Dental queues getting longer

The Victorian Oral Health Alliance is calling on the State and Federal Governments to focus on oral health and increase funding for the provision of public dental care following the release of new data from the Australian Dental Association Victorian Branch which shows waiting times in Victoria continuing to increase.

There are more than 1.5 million Victorian adults eligible for public dental care who are now forced to wait on average 24.8 months to receive an appointment for basic dental care, an increase of 2.1 months since June 2021. This is the longest waiting time for the past 10 years.

The COVID-19 pandemic has restricted access to dental care, and this has seen far fewer people able to receive treatment. However, this has just exacerbated the problems of an already underfunded system.

Public dental care is funded predominantly by the State Government, with additional funding from the Commonwealth through the National Partnership Agreement and the Medicare Child Dental Benefits Schedule. There is an important role for the Commonwealth, firstly through the establishment of a Medicare Seniors Dental Benefits Scheme (a key recommendation of the Royal Commission into Aged Care Safety and Quality) and reform of the National Partnership Agreement to develop a sustainable funding model.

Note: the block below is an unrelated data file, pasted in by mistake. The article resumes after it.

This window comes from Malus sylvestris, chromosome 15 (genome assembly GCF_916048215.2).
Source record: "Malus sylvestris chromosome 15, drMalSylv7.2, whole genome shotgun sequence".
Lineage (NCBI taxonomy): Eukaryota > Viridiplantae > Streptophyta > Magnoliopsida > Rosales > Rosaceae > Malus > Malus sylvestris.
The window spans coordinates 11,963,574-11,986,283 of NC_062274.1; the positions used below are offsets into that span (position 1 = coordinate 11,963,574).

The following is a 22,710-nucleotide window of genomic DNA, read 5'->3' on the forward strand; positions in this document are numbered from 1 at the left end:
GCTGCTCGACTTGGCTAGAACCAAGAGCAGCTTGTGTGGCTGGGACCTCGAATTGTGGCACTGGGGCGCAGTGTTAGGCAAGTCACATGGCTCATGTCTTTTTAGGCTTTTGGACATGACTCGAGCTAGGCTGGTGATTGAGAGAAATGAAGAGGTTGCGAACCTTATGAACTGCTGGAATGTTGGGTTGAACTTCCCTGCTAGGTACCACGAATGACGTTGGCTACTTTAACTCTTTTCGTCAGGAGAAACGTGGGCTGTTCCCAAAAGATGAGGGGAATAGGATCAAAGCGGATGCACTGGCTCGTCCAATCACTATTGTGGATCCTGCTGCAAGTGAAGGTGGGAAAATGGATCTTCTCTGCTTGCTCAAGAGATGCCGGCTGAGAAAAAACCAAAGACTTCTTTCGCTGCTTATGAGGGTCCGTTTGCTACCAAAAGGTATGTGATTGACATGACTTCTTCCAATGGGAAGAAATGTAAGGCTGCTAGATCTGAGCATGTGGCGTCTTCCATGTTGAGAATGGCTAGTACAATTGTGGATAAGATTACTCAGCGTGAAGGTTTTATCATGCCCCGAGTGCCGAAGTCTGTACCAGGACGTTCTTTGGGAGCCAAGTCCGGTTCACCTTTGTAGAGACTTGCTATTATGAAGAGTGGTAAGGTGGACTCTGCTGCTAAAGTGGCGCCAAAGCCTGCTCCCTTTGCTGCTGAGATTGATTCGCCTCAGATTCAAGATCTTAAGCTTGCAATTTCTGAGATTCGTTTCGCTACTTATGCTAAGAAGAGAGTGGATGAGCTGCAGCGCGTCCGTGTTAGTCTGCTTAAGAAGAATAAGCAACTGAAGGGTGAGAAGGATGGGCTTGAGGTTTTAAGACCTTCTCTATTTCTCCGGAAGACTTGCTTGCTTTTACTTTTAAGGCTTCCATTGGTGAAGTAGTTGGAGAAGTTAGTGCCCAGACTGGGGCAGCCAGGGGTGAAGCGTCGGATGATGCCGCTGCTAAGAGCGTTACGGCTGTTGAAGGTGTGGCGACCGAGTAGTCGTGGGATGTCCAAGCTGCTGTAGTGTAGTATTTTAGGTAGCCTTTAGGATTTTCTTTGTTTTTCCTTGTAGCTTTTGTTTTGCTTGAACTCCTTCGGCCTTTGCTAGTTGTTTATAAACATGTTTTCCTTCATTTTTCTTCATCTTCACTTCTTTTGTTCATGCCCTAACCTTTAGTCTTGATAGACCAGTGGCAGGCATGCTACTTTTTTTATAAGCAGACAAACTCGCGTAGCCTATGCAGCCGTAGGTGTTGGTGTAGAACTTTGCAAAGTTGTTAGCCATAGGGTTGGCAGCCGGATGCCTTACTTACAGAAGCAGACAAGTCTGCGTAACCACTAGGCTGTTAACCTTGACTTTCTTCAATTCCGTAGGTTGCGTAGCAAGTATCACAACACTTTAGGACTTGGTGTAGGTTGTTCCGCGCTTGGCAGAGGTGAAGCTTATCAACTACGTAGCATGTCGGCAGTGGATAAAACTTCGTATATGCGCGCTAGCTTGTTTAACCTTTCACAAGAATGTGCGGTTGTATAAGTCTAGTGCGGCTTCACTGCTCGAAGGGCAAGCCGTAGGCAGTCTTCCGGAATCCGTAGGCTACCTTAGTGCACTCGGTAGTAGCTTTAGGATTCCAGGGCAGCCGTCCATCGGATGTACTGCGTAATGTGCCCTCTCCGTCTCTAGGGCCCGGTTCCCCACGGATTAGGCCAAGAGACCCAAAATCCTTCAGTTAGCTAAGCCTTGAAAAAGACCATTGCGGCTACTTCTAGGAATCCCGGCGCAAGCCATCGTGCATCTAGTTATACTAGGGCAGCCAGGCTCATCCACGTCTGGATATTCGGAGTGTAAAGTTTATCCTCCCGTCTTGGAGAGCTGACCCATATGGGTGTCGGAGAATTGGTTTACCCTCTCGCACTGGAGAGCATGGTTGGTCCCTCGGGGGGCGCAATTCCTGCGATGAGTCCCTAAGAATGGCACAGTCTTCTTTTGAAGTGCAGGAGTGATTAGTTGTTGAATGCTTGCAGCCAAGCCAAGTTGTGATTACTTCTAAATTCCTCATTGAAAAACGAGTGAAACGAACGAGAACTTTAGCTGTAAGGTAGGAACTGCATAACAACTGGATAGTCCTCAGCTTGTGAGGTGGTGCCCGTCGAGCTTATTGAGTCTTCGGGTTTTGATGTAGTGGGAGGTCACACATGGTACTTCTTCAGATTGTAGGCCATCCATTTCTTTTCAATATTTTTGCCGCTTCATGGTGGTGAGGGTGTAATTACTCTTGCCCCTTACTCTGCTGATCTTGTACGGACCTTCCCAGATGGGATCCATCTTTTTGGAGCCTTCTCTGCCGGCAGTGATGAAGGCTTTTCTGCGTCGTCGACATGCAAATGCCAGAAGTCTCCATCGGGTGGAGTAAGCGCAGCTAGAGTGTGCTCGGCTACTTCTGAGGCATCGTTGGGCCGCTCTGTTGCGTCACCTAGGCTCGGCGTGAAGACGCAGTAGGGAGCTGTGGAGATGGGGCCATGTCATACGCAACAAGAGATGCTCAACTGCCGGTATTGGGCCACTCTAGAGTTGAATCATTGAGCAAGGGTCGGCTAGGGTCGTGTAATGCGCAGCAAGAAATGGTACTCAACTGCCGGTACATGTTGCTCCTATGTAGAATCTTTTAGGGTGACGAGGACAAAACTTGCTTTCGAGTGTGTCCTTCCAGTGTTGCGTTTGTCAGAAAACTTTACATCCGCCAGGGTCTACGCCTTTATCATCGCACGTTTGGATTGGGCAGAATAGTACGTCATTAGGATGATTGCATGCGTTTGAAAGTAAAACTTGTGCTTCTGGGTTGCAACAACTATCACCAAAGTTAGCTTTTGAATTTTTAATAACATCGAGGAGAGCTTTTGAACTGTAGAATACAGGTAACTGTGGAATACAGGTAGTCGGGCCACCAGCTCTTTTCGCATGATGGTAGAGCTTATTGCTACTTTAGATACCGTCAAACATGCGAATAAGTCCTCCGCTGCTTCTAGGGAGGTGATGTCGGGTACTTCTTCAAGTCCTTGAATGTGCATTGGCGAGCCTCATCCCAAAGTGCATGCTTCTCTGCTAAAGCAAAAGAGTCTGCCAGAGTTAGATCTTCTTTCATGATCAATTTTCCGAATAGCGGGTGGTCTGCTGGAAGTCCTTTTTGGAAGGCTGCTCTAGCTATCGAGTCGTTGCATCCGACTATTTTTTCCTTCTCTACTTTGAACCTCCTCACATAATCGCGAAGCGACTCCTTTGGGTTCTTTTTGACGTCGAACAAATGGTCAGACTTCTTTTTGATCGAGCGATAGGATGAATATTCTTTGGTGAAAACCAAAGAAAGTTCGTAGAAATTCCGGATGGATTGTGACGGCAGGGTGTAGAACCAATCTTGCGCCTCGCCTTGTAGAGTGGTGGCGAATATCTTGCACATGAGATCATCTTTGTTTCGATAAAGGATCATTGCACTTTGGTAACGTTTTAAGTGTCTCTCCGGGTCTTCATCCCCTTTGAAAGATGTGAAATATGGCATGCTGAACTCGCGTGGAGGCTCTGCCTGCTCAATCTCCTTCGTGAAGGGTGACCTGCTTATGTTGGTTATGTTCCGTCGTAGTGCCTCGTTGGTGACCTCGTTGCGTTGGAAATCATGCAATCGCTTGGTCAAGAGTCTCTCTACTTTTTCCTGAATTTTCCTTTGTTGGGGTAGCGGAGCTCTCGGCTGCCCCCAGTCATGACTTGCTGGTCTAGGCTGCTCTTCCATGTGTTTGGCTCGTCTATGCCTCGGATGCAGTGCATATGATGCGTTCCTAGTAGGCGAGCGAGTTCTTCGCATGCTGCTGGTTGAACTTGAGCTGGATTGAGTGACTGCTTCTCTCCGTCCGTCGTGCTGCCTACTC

VOHA welcomes the announcement in December 2021 by the Victorian Government of an
additional $27 million this yea
r, both for the catch-up care it will fund but also for the recognition of oral health as an important issue for many Victorians. However it is important to recognise that this band-aid measure will not address the longer term issues in public dentistry.

With poor oral health contributing to poor overall health and affecting social and emotional well-being, it is time for both the State and Federal Governments to fund dental care properly. There is a need to implement one of the key recommendations of the Aged Care Royal Commission through the establishment on a Medicare Seniors Dental Benefits Scheme, as well as boosting the National Partnership Agreement funding for public dental care. The State Government must also increase their funding to ensure that more patients are able to access necessary dental care.

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